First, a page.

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July 17, 2017

Columbia Settles Lawsuit with Student Subject of Emma Sulkowicz’s Mattress Project

NEW YORK—Columbia University announced late last week that it has settled a lawsuit brought by Paul Nungesser, the student accused of rape in Emma Sulkowicz’s “Mattress Performance (Carry That Weight),” for undisclosed terms, reports Kate Taylor for The New York Times. The lawsuit was first filed in April 2015, one month before Nungesser and Sulkowicz’s graduation, and accused Columbia University, its president Lee Bollinger, and Sulkowicz’s thesis advisor and Columbia University School of Art professor Jon Kessler of violating Nungesser’s Title IX rights. In 2013, a university disciplinary panel cleared Nungesser of any wrongdoing.

The lawsuit had been dismissed twice before in Federal District Court. In March 2016, U.S. District Judge Gregory Woods wrote that ruling in Nungesser’s favor “would stretch Title IX too far, and could permit any students accused of sexual assault to sue their schools, so long as the schools knew of the allegations and failed to silence the accusers.”

Title IX of the United States Education Amendments of 1972 stipulates that students at schools receiving federal financial assistance cannot be excluded from participation in, be denied the benefits of, or be subjected to discrimination under any education program or activity based on their sex.

A spokesperson for Columbia said of the settlement that the school “recognizes that after the conclusion of the investigation, Paul’s remaining time at Columbia became very difficult for him and not what Columbia would want any of its students to experience. Columbia will continue to review and update its policies toward ensuring that every student—accuser and accused, including those like Paul who are found not responsible—is treated respectfully and as a full member of the Columbia community.”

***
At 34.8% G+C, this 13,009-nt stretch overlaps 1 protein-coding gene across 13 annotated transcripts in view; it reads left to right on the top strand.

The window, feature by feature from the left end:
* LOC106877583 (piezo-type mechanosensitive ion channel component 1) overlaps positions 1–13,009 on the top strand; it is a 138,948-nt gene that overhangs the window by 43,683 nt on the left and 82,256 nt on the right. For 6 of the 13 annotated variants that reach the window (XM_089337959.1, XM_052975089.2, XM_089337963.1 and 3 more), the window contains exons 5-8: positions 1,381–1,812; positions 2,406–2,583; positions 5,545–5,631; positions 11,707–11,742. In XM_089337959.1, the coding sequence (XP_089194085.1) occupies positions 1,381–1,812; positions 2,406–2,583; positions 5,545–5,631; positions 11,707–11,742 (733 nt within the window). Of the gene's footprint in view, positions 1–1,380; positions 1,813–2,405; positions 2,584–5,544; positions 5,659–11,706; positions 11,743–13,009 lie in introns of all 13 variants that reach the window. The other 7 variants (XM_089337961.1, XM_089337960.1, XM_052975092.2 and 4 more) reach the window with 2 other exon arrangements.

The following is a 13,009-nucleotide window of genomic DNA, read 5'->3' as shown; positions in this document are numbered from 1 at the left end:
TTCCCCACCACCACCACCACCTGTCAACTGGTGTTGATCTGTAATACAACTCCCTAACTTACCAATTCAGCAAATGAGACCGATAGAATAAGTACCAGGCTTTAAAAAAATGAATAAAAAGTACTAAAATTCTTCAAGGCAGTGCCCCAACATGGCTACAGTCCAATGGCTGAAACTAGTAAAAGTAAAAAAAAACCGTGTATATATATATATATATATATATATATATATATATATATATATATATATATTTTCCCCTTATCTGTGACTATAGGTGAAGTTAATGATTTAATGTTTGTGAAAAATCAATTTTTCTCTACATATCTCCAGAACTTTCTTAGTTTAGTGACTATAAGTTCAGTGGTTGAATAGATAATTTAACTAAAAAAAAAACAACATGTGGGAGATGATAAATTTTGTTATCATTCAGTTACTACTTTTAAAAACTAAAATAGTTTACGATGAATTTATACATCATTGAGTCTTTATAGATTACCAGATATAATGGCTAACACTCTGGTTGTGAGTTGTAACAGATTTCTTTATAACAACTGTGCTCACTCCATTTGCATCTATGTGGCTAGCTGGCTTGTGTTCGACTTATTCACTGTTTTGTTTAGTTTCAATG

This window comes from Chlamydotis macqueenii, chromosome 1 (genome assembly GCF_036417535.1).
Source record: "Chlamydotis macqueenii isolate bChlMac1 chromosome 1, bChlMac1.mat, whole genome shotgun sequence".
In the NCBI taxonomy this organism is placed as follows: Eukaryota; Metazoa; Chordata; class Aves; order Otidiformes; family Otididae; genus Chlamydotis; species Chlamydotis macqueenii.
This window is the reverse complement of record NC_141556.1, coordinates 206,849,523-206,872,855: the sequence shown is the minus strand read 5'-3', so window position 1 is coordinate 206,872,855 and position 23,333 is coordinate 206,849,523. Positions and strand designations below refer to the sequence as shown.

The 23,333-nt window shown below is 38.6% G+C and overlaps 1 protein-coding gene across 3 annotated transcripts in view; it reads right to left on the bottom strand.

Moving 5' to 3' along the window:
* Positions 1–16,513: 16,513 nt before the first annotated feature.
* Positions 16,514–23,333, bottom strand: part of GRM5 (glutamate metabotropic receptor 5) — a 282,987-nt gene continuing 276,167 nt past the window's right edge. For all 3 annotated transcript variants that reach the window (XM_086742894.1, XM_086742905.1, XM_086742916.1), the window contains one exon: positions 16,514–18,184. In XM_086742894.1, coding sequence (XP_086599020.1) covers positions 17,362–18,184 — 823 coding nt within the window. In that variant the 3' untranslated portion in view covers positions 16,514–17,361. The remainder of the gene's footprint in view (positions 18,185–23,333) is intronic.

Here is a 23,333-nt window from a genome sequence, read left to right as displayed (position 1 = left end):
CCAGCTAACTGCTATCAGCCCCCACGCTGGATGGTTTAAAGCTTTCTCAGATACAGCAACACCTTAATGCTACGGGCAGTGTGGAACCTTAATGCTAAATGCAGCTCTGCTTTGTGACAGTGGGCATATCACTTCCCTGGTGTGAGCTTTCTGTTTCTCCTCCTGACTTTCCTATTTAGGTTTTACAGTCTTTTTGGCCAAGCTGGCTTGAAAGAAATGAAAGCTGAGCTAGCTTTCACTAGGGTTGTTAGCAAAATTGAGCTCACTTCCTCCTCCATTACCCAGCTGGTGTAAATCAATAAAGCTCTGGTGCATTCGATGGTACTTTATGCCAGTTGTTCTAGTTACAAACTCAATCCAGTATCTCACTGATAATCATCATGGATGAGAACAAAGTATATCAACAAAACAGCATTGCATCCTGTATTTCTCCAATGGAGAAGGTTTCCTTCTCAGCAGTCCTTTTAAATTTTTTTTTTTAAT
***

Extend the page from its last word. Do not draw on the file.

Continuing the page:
The settlement arrives as U.S. Secretary of Education Betsy DeVos plans to overhaul Title IX rules, to the concern of advocates for victims of sexual assault. Secretary DeVos said Friday that the lives of students accused of sexual assault “have been ruined and lives are lost in the process,” but that “we can’t go back to the days when allegations were swept under the rug.”

Dana Bolger, the founder of Know Your IX, which seeks to end sexual assaults on college campuses, said, “I hope that schools don’t interpret this as a sign that they should be cracking down on student activism. Especially now as we see some retrenchment from the current administration, it’s more important than ever that student speech is allowed to thrive on campuses.”

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